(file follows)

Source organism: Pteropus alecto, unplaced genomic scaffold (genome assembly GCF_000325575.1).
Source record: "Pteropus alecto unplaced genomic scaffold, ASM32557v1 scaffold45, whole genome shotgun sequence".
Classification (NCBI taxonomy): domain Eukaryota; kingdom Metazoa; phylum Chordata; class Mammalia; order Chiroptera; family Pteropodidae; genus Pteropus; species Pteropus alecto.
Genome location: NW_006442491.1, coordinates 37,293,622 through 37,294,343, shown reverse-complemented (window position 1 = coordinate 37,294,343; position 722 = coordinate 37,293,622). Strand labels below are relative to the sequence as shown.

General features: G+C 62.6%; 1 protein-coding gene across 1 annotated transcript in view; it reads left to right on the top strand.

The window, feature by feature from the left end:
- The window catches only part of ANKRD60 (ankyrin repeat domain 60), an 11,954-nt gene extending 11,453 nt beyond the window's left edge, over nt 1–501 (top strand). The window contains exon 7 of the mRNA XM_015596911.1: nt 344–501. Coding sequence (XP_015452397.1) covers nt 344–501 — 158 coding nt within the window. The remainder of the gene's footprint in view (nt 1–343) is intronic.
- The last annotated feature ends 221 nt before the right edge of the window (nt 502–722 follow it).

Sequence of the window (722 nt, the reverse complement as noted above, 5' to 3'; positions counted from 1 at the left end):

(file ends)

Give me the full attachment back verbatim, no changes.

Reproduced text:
Source organism: Pteropus alecto, unplaced genomic scaffold (genome assembly GCF_000325575.1).
Source record: "Pteropus alecto unplaced genomic scaffold, ASM32557v1 scaffold45, whole genome shotgun sequence".
Classification (NCBI taxonomy): domain Eukaryota; kingdom Metazoa; phylum Chordata; class Mammalia; order Chiroptera; family Pteropodidae; genus Pteropus; species Pteropus alecto.
Genome location: NW_006442491.1, coordinates 37,293,622 through 37,294,343, shown reverse-complemented (window position 1 = coordinate 37,294,343; position 722 = coordinate 37,293,622). Strand labels below are relative to the sequence as shown.

General features: G+C 62.6%; 1 protein-coding gene across 1 annotated transcript in view; it reads left to right on the top strand.

The window, feature by feature from the left end:
- The window catches only part of ANKRD60 (ankyrin repeat domain 60), an 11,954-nt gene extending 11,453 nt beyond the window's left edge, over nt 1–501 (top strand). The window contains exon 7 of the mRNA XM_015596911.1: nt 344–501. Coding sequence (XP_015452397.1) covers nt 344–501 — 158 coding nt within the window. The remainder of the gene's footprint in view (nt 1–343) is intronic.
- The last annotated feature ends 221 nt before the right edge of the window (nt 502–722 follow it).

Sequence of the window (722 nt, the reverse complement as noted above, 5' to 3'; positions counted from 1 at the left end):